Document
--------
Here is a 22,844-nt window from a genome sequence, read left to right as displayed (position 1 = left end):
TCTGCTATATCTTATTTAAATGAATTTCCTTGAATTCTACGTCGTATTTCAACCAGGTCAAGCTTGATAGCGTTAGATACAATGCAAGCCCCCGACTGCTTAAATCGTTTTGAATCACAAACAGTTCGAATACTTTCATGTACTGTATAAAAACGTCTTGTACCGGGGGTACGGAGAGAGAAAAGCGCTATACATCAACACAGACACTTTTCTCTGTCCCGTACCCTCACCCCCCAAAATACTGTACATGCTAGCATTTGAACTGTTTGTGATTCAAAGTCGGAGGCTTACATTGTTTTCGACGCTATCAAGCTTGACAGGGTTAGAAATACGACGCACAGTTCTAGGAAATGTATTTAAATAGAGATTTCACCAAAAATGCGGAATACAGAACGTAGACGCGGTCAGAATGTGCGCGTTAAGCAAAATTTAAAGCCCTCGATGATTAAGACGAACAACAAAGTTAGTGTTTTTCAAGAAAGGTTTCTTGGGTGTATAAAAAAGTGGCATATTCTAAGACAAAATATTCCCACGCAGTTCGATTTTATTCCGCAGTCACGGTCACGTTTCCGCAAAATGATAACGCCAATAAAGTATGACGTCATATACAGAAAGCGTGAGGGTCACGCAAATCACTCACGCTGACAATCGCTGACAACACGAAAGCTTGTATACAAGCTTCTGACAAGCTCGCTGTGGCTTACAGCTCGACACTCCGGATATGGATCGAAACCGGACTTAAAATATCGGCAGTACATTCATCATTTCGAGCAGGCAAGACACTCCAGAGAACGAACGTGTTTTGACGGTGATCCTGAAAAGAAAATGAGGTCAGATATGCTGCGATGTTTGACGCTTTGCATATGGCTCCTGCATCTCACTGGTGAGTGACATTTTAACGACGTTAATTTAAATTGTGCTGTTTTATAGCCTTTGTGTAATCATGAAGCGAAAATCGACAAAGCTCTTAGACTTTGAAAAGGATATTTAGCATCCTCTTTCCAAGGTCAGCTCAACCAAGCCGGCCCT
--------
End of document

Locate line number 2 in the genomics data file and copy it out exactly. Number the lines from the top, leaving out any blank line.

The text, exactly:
TCTGCTATATCTTATTTAAATGAATTTCCTTGAATTCTACGTCGTATTTCAACCAGGTCAAGCTTGATAGCGTTAGATACAATGCAAGCCCCCGACTGCTTAAATCGTTTTGAATCACAAACAGTTCGAATACTTTCATGTACTGTATAAAAACGTCTTGTACCGGGGGTACGGAGAGAGAAAAGCGCTATACATCAACACAGACACTTTTCTCTGTCCCGTACCCTCACCCCCCAAAATACTGTACATGCTAGCATTTGAACTGTTTGTGATTCAAAGTCGGAGGCTTACATTGTTTTCGACGCTATCAAGCTTGACAGGGTTAGAAATACGACGCACAGTTCTAGGAAATGTATTTAAATAGAGATTTCACCAAAAATGCGGAATACAGAACGTAGACGCGGTCAGAATGTGCGCGTTAAGCAAAATTTAAAGCCCTCGATGATTAAGACGAACAACAAAGTTAGTGTTTTTCAAGAAAGGTTTCTTGGGTGTATAAAAAAGTGGCATATTCTAAGACAAAATATTCCCACGCAGTTCGATTTTATTCCGCAGTCACGGTCACGTTTCCGCAAAATGATAACGCCAATAAAGTATGACGTCATATACAGAAAGCGTGAGGGTCACGCAAATCACTCACGCTGACAATCGCTGACAACACGAAAGCTTGTATACAAGCTTCTGACAAGCTCGCTGTGGCTTACAGCTCGACACTCCGGATATGGATCGAAACCGGACTTAAAATATCGGCAGTACATTCATCATTTCGAGCAGGCAAGACACTCCAGAGAACGAACGTGTTTTGACGGTGATCCTGAAAAGAAAATGAGGTCAGATATGCTGCGATGTTTGACGCTTTGCATATGGCTCCTGCATCTCACTGGTGAGTGACATTTTAACGACGTTAATTTAAATTGTGCTGTTTTATAGCCTTTGTGTAATCATGAAGCGAAAATCGACAAAGCTCTTAGACTTTGAAAAGGATATTTAGCATCCTCTTTCCAAGGTCAGCTCAACCAAGCCGGCCCT